Re: Halifax mayor asks employers to excuse late workers after ‘ultimate sports day’

“Really? Now we are suggesting it is OK to over-indulge and be fit for duty? From a mayor? I would have expected more from a politician to lead our society correctly. I am happy for the teams and the fans who support them, but really?” — Anonymous

Re: Ontario public service employees sue province, unions over alleged racism

“Systemic racism will always exist, and we can’t change racists, but we can learn how to act around them. I, too, experienced harassment from a person in a position of power and a close-minded colleague. As a black woman, they were threatened by my high level of education. Thank God, I managed to move into a different division where we have employees from different races and highly educated people. It took them almost a year to replace me.” — Anonymous

Re: Name-blind recruitment pilot sees mixed results

“I am not sure why the Public Service Commission of Canada (PSC) reported that the name-blind recruitment process had no effect on the screening decisions of managers when it came to applications from visible minority groups.

“From the data that they provided, it is obvious that name-blind recruitment did have a significant impact on the screening decisions of managers when it came to applications from visible minority groups. The data clearly shows that, in general, the name-blind recruitment study allowed fewer people to get through to the next stage than traditional methods. 

“However, while in general the percentage of applicants approved is less, you would expect the same rate of reduction no matter if there’s a visible minority or not. In actual fact, the number of candidates screened out was significantly less if they were not a visible minority, whereas if they were a visible minority, the numbers didn’t change much.” — Audrey Foo

Re: Quebec to ban public workers from wearing religious symbols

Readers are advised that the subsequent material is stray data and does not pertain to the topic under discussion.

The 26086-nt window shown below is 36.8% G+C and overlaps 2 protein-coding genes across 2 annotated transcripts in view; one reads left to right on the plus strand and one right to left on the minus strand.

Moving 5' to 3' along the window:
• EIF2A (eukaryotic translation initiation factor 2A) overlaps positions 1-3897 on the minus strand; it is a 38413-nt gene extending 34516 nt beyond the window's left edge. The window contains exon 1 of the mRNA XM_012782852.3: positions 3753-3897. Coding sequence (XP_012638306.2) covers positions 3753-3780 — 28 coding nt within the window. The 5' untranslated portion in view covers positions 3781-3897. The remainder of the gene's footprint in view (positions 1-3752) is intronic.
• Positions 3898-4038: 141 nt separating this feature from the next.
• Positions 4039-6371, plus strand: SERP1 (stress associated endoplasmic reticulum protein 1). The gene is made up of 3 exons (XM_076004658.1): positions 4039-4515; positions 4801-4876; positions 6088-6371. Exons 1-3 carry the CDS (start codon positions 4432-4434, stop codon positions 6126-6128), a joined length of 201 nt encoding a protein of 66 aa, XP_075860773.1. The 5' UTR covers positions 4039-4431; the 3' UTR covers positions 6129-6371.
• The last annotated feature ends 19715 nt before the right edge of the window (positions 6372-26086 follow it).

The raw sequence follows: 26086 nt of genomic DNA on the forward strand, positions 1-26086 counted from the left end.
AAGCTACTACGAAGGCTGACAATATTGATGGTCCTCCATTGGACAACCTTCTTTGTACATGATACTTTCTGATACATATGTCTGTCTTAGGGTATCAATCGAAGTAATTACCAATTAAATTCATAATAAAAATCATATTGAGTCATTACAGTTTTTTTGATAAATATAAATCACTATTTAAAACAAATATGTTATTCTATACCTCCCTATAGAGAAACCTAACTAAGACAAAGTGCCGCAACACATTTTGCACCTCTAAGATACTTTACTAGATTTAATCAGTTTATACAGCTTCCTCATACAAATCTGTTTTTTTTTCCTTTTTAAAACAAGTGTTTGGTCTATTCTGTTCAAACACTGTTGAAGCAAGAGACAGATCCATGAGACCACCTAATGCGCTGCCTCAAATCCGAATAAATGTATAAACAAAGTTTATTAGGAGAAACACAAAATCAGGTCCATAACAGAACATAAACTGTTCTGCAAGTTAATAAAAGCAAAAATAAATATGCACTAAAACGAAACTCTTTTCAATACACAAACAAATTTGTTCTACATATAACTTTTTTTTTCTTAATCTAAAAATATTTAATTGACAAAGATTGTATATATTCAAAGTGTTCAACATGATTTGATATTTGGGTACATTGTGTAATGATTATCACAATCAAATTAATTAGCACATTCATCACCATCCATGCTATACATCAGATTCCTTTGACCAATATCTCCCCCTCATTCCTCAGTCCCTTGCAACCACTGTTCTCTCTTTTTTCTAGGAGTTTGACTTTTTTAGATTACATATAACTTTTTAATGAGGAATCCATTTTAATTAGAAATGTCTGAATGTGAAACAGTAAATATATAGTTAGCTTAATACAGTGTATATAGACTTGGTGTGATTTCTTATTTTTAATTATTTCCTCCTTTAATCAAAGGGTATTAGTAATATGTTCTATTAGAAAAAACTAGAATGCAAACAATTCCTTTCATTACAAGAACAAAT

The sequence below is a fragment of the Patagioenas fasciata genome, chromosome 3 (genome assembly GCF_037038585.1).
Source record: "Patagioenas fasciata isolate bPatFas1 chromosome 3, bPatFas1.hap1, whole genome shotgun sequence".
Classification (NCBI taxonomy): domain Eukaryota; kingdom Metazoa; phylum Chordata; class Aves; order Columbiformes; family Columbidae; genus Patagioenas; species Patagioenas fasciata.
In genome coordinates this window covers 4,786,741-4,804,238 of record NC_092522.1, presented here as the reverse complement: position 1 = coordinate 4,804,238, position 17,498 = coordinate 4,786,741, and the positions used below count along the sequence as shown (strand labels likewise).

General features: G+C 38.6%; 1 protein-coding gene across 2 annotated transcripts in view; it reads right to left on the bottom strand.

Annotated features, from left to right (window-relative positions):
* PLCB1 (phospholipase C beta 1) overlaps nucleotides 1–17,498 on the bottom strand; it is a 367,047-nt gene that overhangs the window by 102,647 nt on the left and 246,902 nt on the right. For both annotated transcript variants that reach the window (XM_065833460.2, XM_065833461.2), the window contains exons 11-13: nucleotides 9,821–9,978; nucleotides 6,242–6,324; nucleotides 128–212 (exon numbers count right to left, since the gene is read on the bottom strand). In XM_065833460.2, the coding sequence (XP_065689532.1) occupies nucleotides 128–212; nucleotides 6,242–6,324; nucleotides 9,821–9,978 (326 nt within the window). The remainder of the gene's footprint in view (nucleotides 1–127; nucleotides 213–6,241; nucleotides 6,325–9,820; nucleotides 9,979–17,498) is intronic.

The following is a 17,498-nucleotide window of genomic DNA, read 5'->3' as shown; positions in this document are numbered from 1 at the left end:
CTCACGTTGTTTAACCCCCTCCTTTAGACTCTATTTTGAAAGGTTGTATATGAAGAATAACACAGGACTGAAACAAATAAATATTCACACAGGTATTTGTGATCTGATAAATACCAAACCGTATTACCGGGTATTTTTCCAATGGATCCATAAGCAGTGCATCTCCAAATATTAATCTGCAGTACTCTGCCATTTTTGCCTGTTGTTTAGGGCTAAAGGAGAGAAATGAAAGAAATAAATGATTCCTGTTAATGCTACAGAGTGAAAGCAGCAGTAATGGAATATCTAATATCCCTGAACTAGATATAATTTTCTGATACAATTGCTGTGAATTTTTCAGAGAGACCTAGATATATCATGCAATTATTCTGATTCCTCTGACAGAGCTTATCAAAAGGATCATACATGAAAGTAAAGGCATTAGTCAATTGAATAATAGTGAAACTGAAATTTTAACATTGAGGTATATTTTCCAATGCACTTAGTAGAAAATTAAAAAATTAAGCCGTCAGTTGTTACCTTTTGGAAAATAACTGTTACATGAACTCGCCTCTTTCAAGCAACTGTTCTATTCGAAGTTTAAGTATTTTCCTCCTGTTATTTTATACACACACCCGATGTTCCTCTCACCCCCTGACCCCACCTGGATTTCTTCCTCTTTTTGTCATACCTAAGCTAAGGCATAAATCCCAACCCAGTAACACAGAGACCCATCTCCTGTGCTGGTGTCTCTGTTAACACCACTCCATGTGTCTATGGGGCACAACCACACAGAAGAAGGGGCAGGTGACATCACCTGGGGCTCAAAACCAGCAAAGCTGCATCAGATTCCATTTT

“This is very disturbing and unacceptable, all in the name of protecting a province’s ‘secular’ image? This is blatant discrimination and the mere fact the Quebec government is activating the rarely used clause indicates that they know what they’re doing is not right. We are going backwards in time rather than moving forward, becoming like the United States more and more each day.” — Anonymous

Re: Ontario reforms police record checks

“I believe this will be a good change for the people who experience barriers when trying to gain meaningful employment, especially those that are considered non-criminal and non-conviction interactions. The hiring process in some companies happens very fast and hiring managers only give a few moments to each applicant they have to process. Helping that process by cutting out all the unnecessary information before it reaches the employer will be a big step.” — Summer Reilly

Re: Reaping the benefits of delayed retirement

“This plan is so out of step with reality. Employers are standing in line to push older workers out the door. Perhaps for the pension contribution savings? And, yes, employers are reluctant to hire older workers.

“So, while this actuarial financial plan makes smart financial and economic sense, until government pushes employers to stop putting older workers on ice floes and pushing them out to sea, or telling them they are ‘overqualified’ for work, this plan will simply increase poverty and hardship for people in their vintage years.” — Alexis Leclair